Following Qs & As, Timothy Bishop summarized the session, noting three key takeaways:

  • First, much more work needs to be done by ministries of finance to understand the potential fiscal risks from climate shocks. The world is facing increasing frequency and severity of these shocks, and often, governments are not always prepared to handle the costs of immediate response and reconstruction over time.
  • Second, once the risks are better understood, ministries of finance should explore the full range of financial tools to access to cover various layers of risk, from the high frequency / low-cost events to the low frequency / high-cost events. As was shown during the webinar, there are a range of solutions that can be deployed, from contingent financing to market transfer products such as cat bonds and insurance.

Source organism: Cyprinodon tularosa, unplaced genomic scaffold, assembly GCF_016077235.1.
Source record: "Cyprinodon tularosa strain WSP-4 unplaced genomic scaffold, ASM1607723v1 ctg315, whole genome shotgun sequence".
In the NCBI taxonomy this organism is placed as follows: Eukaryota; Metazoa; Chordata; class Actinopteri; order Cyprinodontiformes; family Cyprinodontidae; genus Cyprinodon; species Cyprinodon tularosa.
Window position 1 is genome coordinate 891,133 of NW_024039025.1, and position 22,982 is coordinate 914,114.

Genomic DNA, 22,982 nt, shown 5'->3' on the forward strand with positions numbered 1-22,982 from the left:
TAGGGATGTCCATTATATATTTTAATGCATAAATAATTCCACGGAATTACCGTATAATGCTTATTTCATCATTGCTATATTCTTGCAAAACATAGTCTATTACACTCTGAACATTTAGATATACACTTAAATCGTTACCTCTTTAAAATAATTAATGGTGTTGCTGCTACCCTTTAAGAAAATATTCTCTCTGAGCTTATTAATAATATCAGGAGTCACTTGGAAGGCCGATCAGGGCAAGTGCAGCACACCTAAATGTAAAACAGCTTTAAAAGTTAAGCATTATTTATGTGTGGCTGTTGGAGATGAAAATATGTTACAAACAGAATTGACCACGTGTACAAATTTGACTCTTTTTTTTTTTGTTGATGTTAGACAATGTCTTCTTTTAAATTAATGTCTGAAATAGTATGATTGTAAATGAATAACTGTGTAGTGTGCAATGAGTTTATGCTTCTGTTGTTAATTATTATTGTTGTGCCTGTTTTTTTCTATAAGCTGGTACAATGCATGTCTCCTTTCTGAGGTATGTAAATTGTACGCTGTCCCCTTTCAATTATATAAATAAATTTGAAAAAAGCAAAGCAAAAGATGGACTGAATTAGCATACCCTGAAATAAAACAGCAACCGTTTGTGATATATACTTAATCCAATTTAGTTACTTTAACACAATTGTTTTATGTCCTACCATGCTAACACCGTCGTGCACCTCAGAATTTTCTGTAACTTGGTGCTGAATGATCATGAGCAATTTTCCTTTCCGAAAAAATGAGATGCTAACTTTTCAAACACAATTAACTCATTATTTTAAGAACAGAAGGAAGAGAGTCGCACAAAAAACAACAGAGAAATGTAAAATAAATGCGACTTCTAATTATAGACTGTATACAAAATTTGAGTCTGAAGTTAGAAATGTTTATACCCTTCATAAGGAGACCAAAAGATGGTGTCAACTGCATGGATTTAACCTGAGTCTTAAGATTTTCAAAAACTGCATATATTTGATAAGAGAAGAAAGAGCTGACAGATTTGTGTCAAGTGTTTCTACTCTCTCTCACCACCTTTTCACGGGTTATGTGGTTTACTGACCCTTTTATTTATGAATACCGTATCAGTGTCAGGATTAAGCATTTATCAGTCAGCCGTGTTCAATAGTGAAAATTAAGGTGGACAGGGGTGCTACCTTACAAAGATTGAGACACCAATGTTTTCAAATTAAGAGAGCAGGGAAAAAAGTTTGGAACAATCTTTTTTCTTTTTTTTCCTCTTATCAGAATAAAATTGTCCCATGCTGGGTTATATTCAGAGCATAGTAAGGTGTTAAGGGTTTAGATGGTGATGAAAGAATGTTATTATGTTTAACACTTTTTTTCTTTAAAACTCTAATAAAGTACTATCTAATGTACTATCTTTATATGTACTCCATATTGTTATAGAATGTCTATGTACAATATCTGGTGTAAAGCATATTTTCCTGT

• Finally, the impacts of climate on commodities and the potential for hedging some of those risks were also investigated. This is increasingly important for countries reliant on food-related imports and exports, as well as countries that are moving towards renewable energy, but are still relying on fossil fuels during the transition period.


This webinar is part of the new PDM Webinar Series initiative, which – in line with the informative and inclusive spirit of the PDM Network – intends to serve as a periodical forum for presenting and discussing traditional and innovative, policy-relevant research/documents/issues on all aspects of sovereign debt management. The PDM Webinar Series will convene policy makers, DMOs,  experts, researchers, market supervisors and regulators, and practitioners from diverse academic, policy, and market spheres. Stay tuned for next PDM webinar!